Poor thing has been though the ringer in her life. She has had bladder cancer and chemo. Which worked really well and she has now finished that treatment. But her issue now is her arthritis. This is mainly in her hips and knees. She is sore from this.

So have set her up with a home regime that is more managable. Her regime does include weightloss as it is such an imperitive part of the procress for pain free living. The added challange for her is that her history of being proded and poked for her bladder issues mean she is back end shy. So we are taking our time and ensuring she is happy. Dogs have incredible memory and we are more recognising how these memories shape us and our behavours. This is true of our animals too. This extends to stress which can impact thier lives and increase pain perception. So there are many factors to take into account.

Chloe is already feeling better. But as arthritis does go in flare ups, it is usual for her to have better and worse days. As treatment progresses we will see less bad and more good.

Keep up the good work chloe and dad!

Welcome to Jess

Hello and welcome to Jess. Such a sweet old lady. She was rescued in her greyer years when her previous owners were too old to care for her or themselves amymore. Rehoming makes a scar on anyone and any animal. So Jess was fearful for quite some time. Her owner had 2 dogs and one was already a regular for physio, so mum brought both of them to see us. Jess was only along for the experiance.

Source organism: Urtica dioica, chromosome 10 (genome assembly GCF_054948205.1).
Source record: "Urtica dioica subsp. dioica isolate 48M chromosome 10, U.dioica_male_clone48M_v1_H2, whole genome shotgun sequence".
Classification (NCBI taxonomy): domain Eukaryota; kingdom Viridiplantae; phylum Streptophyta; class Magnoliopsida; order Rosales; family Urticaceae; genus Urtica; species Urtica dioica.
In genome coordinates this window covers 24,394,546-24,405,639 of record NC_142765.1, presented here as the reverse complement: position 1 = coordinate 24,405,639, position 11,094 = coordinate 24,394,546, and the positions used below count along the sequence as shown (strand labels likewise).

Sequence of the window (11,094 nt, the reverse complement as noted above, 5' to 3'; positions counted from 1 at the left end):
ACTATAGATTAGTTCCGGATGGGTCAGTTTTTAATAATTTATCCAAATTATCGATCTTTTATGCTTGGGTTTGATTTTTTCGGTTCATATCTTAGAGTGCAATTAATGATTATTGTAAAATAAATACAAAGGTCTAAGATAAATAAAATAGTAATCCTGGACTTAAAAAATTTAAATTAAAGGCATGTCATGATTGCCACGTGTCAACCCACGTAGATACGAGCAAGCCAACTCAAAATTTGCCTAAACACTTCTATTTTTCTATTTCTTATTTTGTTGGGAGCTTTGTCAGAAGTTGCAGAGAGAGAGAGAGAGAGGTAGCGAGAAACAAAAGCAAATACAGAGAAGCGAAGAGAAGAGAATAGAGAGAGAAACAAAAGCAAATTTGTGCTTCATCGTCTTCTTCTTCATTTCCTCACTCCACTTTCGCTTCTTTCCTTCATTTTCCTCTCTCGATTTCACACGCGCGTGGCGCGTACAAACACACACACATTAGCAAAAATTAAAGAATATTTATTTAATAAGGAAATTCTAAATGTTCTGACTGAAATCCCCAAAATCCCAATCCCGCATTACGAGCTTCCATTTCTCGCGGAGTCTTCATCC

Over time jess really started to relax in our room. It was so sweet to see how her whole face changed. She even chose to lay on the treatment bed after the other dog was finished But she remained scared at the vets.

We have an amazing relationship with all the vets we work with and pride ourselves on this. So when Jess started to have some problems we worked together as a team to be able to treat her and not traumatise her. There was impecible communication between all the team, and as Donna is also a registered veterinary nurse, it was an easy process.

Issues were identified. Namely a sore back and right shoulder, and also she had a wart growing inside her eyelid. This was also sore.

The vets prescribed eye drops and Donna was able to give tips on how to put them in safely. Donna also treated the back and shoulder with massage. Jess was clearly incredibly grateful and tolerated it all.

She is already free of spasm and a very happy and mobile dog.

Great team work by all. Keep up the excellent work mum. It takes calm care to put these worried dogs at ease.

Slippery floor problem solved!

Any dog or with cat with a mobility problem really struggles with slippery floors. My poor boy is no acception. He insists on laying on them anyway as he likes to be near us, but he can't get up easily. So we purchased more grippy vinyl flooring from www.floorsforpaws.com and thought we'd show you the difference! Its not as amazing as carpet for traction, but no other hard floor compares to this for grip in my opinion. Thanks floors4paws! Please also know, mymoor for the sake of this video, this is his normal behaviour and free choice.

Welcome to Charlie



Hello and welcome to Charlie. A dear little thing. He has been through the works as he ruptured both his cruciate ligaments in the past. But both have healed seemingly well and he was back to full normal life.

But more rescently he has shown lameness. This is potentially quite a complicated case. On exam we saw he had muscle wastage which suggests the issue has been there for some time. But he was also severly licking a patch of skin. This had rendeed this very sore, weepy and uncomfortable. This was on the same limb. This rang some mild alarm bells so mum was sent back to vet to get this treated. Sometimes a secondary issue can make the pain of the first seem so much worse.